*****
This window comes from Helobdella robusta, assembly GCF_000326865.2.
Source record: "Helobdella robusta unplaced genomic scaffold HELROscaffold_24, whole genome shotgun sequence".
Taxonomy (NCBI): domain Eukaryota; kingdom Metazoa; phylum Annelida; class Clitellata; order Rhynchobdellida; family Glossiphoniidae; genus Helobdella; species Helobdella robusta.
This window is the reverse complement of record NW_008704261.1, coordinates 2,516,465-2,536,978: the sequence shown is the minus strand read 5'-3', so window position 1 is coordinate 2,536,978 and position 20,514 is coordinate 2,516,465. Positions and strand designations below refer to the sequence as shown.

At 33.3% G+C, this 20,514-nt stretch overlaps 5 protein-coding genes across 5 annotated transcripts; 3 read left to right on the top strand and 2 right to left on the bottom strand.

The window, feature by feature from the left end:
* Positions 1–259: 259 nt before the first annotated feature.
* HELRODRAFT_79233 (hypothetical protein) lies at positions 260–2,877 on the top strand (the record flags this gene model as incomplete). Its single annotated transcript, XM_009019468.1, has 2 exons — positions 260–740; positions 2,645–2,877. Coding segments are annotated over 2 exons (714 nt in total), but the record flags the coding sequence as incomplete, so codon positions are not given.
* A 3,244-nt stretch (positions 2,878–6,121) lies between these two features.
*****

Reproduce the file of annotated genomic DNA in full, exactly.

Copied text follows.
This window comes from Helobdella robusta, assembly GCF_000326865.2.
Source record: "Helobdella robusta unplaced genomic scaffold HELROscaffold_24, whole genome shotgun sequence".
Taxonomy (NCBI): domain Eukaryota; kingdom Metazoa; phylum Annelida; class Clitellata; order Rhynchobdellida; family Glossiphoniidae; genus Helobdella; species Helobdella robusta.
This window is the reverse complement of record NW_008704261.1, coordinates 2,516,465-2,536,978: the sequence shown is the minus strand read 5'-3', so window position 1 is coordinate 2,536,978 and position 20,514 is coordinate 2,516,465. Positions and strand designations below refer to the sequence as shown.

At 33.3% G+C, this 20,514-nt stretch overlaps 5 protein-coding genes across 5 annotated transcripts; 3 read left to right on the top strand and 2 right to left on the bottom strand.

The window, feature by feature from the left end:
* Positions 1–259: 259 nt before the first annotated feature.
* HELRODRAFT_79233 (hypothetical protein) lies at positions 260–2,877 on the top strand (the record flags this gene model as incomplete). Its single annotated transcript, XM_009019468.1, has 2 exons — positions 260–740; positions 2,645–2,877. Coding segments are annotated over 2 exons (714 nt in total), but the record flags the coding sequence as incomplete, so codon positions are not given.
* A 3,244-nt stretch (positions 2,878–6,121) lies between these two features.